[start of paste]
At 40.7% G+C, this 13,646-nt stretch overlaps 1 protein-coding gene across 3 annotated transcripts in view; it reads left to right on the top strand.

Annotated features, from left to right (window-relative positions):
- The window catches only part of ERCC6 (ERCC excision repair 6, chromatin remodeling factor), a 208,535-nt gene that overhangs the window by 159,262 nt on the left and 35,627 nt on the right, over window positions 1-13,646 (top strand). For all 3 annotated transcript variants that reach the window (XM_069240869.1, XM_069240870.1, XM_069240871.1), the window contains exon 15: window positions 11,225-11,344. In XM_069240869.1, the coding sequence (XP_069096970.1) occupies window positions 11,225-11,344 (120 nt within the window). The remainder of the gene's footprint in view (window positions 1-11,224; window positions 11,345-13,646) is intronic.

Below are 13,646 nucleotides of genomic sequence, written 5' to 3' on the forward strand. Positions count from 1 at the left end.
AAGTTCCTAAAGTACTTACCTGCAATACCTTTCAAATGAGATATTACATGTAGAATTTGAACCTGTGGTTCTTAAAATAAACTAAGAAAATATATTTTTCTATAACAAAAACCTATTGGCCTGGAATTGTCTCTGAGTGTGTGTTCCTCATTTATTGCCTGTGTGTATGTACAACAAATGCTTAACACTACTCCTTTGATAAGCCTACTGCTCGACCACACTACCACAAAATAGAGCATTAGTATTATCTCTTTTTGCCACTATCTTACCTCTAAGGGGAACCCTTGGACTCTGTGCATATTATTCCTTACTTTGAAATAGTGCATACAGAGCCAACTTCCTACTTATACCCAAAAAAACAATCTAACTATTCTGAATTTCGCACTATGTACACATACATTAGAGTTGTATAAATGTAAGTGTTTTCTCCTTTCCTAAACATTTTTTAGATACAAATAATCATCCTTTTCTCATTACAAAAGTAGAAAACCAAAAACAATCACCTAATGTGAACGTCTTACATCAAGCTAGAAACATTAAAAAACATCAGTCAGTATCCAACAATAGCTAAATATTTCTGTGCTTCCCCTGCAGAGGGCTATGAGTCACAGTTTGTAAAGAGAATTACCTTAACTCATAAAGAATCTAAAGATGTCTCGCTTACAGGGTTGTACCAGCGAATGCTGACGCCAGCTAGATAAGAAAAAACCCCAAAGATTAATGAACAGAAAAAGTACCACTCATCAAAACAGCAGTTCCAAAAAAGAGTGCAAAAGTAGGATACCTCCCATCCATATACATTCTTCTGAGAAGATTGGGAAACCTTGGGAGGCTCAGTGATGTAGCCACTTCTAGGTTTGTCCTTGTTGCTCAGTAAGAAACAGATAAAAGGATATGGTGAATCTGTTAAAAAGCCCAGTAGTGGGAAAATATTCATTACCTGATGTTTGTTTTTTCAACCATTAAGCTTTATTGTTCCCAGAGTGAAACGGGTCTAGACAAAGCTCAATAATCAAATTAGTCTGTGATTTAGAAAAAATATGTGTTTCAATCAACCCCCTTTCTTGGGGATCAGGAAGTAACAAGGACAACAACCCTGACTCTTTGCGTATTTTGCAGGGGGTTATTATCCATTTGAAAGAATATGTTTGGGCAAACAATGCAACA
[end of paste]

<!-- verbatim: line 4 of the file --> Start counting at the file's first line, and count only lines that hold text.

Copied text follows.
Below are 13,646 nucleotides of genomic sequence, written 5' to 3' on the forward strand. Positions count from 1 at the left end.